Fears of revenue problems and bureaucracy have slowed SMEs in claiming R&D tax credits

Fears that claims for R&D tax credits will fall foul of tax commissioners are one of the reasons small businesses believe SMEs are not taking up the scheme more.

The Irish Tax Institute (ITI) conducted a survey of its members – and the two main reasons for the low participation of SMEs were the level of documentation required to claim tax credits, followed by concerns about monitoring the ‘FISC administration. .

In a submission to a public consultation on the R&D tax credit, the ITI said: “We know from feedback that there is a certain level of anxiety amongst businesses about the possibility that Revenue subsequently contests R&D tax credit claims.

“While verification of taxpayer claims is an integral part of a self-assessment system, it is important that tax compliance interventions are
proportionate and conducted in a timely and efficient manner – in the interest of all parties.

The ITI also recently presented its pre-budget submission, in which it increased the tax “burden” on middle and upper income earners.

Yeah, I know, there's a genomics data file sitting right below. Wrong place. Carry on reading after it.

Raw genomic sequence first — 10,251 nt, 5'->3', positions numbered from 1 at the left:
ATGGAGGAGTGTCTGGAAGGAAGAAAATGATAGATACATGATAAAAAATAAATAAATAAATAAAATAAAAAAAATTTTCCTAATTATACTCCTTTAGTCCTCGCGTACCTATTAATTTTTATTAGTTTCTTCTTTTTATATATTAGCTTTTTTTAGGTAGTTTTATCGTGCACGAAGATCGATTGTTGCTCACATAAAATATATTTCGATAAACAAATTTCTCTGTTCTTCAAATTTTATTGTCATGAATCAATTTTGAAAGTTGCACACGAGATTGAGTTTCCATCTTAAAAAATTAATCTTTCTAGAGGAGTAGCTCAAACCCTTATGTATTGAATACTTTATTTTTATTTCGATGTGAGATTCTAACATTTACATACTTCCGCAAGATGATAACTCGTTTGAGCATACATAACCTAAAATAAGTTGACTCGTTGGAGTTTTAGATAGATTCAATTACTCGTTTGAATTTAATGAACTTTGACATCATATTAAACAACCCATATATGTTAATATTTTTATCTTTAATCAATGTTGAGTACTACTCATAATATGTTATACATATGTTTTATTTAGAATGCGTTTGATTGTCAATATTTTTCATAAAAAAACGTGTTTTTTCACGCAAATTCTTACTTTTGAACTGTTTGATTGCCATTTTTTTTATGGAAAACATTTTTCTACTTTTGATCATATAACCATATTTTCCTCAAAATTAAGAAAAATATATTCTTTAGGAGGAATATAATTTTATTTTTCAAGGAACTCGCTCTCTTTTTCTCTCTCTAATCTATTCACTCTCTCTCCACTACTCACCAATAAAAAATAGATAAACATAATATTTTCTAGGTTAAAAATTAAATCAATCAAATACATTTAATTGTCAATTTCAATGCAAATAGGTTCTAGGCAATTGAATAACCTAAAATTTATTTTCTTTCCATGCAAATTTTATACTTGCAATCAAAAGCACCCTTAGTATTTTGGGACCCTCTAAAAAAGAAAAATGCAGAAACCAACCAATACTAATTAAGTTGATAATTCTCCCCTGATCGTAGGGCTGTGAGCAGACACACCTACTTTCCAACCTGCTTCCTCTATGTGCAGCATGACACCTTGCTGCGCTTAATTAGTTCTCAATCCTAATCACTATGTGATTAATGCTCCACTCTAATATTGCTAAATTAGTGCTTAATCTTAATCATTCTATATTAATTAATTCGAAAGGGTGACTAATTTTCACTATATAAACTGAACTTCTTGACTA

“The ITI is aware that revenues will need to be increased to pay for the improved public services to which the government has committed.

“Good public services contribute to national competitiveness. But there is a balance to be struck, and the Institute’s firm view is that the tax burden on middle and upper incomes is a threat to Ireland’s competitiveness in today’s highly mobile international labor market.”

He said it is the long-standing position of the ITI that all wage earners should contribute to the Exchequer according to their means.

But the ITI suggested the government should “lighten the burden on middle-income earners”. Such a move would make Irish staff
competitive taxation at the international level and would encourage work.

He said personal tax regimes will become increasingly important for companies making international investments.

“More generally, a broader mix of the tax base would alleviate the current overreliance on economically regressive labor taxes. It would also be more durable and robust in the event of economic shocks.

He said he thought more money should be taken from indirect taxes.

“We believe that the possibilities of extending existing environmental taxes should be explored and that the zero rate of VAT should be reviewed to ensure that Irish rates are in line with EU rules.”